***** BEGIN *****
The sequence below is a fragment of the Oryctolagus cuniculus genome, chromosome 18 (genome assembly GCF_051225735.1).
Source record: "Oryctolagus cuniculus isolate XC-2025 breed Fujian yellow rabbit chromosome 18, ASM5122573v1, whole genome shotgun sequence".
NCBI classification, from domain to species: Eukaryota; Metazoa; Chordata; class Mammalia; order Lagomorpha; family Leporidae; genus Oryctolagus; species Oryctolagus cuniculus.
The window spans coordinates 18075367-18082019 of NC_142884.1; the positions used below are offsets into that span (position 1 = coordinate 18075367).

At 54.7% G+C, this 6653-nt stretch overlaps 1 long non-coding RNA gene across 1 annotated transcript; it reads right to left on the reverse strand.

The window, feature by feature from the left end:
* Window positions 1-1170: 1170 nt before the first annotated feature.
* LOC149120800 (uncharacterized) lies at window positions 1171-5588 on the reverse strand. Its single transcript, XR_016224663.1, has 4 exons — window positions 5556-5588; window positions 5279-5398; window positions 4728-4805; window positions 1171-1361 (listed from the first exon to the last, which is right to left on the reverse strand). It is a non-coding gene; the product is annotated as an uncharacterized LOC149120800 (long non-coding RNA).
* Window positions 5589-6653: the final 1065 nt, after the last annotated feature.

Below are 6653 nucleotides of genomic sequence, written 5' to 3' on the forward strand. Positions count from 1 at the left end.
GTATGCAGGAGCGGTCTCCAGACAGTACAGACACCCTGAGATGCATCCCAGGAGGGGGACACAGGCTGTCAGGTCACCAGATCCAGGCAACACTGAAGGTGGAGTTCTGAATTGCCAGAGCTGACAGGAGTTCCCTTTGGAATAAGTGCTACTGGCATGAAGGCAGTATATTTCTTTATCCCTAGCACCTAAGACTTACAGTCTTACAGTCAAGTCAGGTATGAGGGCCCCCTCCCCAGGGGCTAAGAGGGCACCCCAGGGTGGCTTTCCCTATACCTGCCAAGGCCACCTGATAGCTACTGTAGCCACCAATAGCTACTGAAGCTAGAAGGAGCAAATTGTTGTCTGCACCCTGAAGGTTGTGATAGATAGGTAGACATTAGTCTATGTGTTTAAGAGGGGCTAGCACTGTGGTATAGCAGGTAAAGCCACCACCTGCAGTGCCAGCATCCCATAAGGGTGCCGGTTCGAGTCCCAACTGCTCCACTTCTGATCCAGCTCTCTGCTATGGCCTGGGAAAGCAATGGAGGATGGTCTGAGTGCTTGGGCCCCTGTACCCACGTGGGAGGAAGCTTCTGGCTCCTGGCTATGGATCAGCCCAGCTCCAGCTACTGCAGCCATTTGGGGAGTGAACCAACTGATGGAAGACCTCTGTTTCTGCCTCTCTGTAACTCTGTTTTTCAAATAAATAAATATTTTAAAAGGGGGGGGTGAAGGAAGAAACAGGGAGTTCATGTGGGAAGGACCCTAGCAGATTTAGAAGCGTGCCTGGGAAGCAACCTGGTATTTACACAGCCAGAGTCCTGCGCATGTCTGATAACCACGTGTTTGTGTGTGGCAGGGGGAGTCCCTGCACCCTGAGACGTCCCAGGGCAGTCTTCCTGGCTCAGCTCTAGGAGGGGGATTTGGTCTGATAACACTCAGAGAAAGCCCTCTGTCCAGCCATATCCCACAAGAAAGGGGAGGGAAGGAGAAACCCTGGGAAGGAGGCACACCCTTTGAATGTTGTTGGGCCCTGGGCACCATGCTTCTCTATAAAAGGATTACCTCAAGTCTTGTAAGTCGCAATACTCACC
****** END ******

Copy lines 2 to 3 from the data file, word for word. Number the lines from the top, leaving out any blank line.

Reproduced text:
Source record: "Oryctolagus cuniculus isolate XC-2025 breed Fujian yellow rabbit chromosome 18, ASM5122573v1, whole genome shotgun sequence".
NCBI classification, from domain to species: Eukaryota; Metazoa; Chordata; class Mammalia; order Lagomorpha; family Leporidae; genus Oryctolagus; species Oryctolagus cuniculus.